14

Background: I am developing a messaging framework. This framework will allow:

  • sending of messages over a service bus
  • subscribing to queues on the message bus
  • subscribing to topics on a message bus

We are currently using RabbitMQ, but I know we will be moving to Microsoft Service Bus (on Premise) in the very near future.

I plan to create a set of interfaces and implementations so that when we move to ServiceBus, I simply need to provide a new implementation without amending any of the client code (i.e. publishers or subscribers).

The issue here is that RabbitMQ and ServiceBus are not directly translatable. For example, RabbitMQ relies on Exchanges and Topic Names, whereas ServiceBus is all about Namespaces and Queues. Also, there are no common interfaces between the ServiceBus client and the RabbitMQ client (e.g. both may have an IConnection, but the interface is different - not from a common namespace).

So to my point, I can create an interface as follows:

public interface IMessageReceiver{
  void AddSubscription(ISubscription subscriptionDetails)
}

Due to the non-translatable properties of the two technologies, the ServiceBus and RabbitMQ implementations of above interface have different requirements. So my RabbitMq implemetation of IMessageReceiver may look like this:

public void AddSubscription(ISubscription subscriptionDetails){
  if(!subscriptionDetails is RabbitMqSubscriptionDetails){
    // I have a problem!
  }
}

To me, the line above breaks Liskov's rule of substitutability.

I considered flipping this around, so that a Subscription accepts a IMessageConnection, but again the RabbitMq Subscription would require specific properties of a RabbitMQMessageConnection.

So, my questions are:

  • Am I correct that this breaks LSP?
  • Do we agree that in some cases it is unavoidable, or, am I missing something?

Hopefully, this is clear and on topic!

  • Is adding a type parameter to the interface an option for you? In terms of Java-syntax, something like interface TestInterface<T extends ISubscription> would clearly communicate which types are accepted, and that there are differences between implementations. – Hulk Nov 24 '16 at 12:06
  • @Hulk, I don't believe so, as each implementation would require a different implementation of ISubscription. – GinjaNinja Nov 24 '16 at 12:16
  • 1
    Sorry, what I wanted to propose was interface IMessageReceiver<T extends ISubscription>{void AddSubscription(T subscriptionDetails); }. An implementation could then look like public class RabbitMqMessageReceiver implements IMessageReceiver<RabbitMqSubscriptionDetails> { public void AddSubscription(RabbitMqSubscriptionDetails subscriptionDetails){} } (in java). – Hulk Nov 24 '16 at 13:25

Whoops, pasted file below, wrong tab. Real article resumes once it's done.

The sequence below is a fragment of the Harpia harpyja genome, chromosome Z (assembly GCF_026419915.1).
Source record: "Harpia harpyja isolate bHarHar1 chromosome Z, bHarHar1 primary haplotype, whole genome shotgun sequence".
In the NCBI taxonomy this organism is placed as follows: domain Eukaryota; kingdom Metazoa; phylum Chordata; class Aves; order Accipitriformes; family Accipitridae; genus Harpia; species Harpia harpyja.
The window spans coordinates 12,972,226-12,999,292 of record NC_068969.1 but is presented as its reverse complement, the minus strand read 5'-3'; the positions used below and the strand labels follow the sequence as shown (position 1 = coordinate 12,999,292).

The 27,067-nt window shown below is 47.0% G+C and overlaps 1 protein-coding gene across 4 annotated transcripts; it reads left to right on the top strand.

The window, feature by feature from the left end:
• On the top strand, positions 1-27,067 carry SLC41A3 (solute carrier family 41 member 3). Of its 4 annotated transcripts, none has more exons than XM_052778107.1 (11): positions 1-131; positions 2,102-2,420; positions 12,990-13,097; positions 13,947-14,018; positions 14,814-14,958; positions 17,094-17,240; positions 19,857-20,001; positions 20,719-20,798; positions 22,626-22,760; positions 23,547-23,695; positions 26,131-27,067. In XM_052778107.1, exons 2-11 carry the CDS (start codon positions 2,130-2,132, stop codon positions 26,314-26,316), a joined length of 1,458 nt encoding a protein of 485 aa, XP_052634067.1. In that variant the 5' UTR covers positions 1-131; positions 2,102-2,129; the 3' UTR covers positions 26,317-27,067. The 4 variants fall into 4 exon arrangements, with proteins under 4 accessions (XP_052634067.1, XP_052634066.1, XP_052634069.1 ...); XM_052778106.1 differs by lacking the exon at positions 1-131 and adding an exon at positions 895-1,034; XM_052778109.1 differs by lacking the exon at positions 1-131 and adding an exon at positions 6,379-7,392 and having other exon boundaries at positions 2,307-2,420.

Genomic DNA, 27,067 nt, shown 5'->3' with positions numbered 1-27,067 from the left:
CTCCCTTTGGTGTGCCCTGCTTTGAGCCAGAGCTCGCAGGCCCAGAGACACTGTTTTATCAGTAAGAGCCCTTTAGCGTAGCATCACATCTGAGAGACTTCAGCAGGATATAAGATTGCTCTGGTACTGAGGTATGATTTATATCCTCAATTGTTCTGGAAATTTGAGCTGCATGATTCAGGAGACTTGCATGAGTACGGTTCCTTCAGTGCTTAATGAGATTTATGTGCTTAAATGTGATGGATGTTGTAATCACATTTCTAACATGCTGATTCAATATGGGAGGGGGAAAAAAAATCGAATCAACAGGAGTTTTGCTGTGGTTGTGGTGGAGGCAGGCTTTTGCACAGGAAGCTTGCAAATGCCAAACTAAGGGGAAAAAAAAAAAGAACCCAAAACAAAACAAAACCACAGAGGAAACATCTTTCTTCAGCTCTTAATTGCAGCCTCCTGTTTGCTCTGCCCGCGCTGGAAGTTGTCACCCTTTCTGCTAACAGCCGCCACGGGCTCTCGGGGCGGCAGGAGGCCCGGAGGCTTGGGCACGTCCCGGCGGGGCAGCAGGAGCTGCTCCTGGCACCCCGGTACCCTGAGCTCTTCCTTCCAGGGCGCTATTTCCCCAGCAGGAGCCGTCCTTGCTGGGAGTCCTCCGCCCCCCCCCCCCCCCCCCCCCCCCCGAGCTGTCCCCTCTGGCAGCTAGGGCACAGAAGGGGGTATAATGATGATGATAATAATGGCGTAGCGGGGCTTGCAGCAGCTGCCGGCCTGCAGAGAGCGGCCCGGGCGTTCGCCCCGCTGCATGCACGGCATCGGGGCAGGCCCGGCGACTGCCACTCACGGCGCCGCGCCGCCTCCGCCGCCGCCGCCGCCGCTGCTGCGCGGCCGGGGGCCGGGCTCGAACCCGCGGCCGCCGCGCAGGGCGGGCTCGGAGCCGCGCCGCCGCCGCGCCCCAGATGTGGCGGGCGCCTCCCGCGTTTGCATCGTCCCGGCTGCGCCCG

11

Yes, it does break the LSP, because you are narrowing the scope of the sub-class by limiting the number of accepted values, you are strenghtening the pre-conditions. The parent specifies it accepts ISubscription but the child does not.

Whether it's unavoidable is a thing for discussion. Could you maybe completely change your design to avoid this scenario, maybe flip the relationship around by pushing stuff into your producers? That way you replace the services declared as interfaces accepting data structures and the implementations decide what they want to do with them.

Other option is to let the user of the API explicitly know, that a situation of an unacceptable sub type might occur, by annotating the interface with an exception that might be thrown, such as UnsupportedSubscriptionException. Doing that you define the strict pre-condition right during modeling of the initial interface and are allowed to weaken it by not throwing the exception should the type be correct without affecting the rest of the application which accounts for the error.

  • Thanks. I can't think how to 'flip' it without just moving the issue. E.g. The subscription would need to know the IModel for RabbitMQ and something else for ServiceBus in order to receive the message. I think the annotated exception is the only way forward. – GinjaNinja Nov 24 '16 at 15:53
2

Yes, your code breaks LSP here. In such cases, I would use Anti-Corruption Layer from DDD Design Patterns. You can see one example there : http://www.markhneedham.com/blog/2009/07/07/domain-driven-design-anti-corruption-layer/

The idea is to reduce as much as possible the dependency to sub-system by explicitly isolating it, to minimize the refactoring when changing it

Hope it helps !

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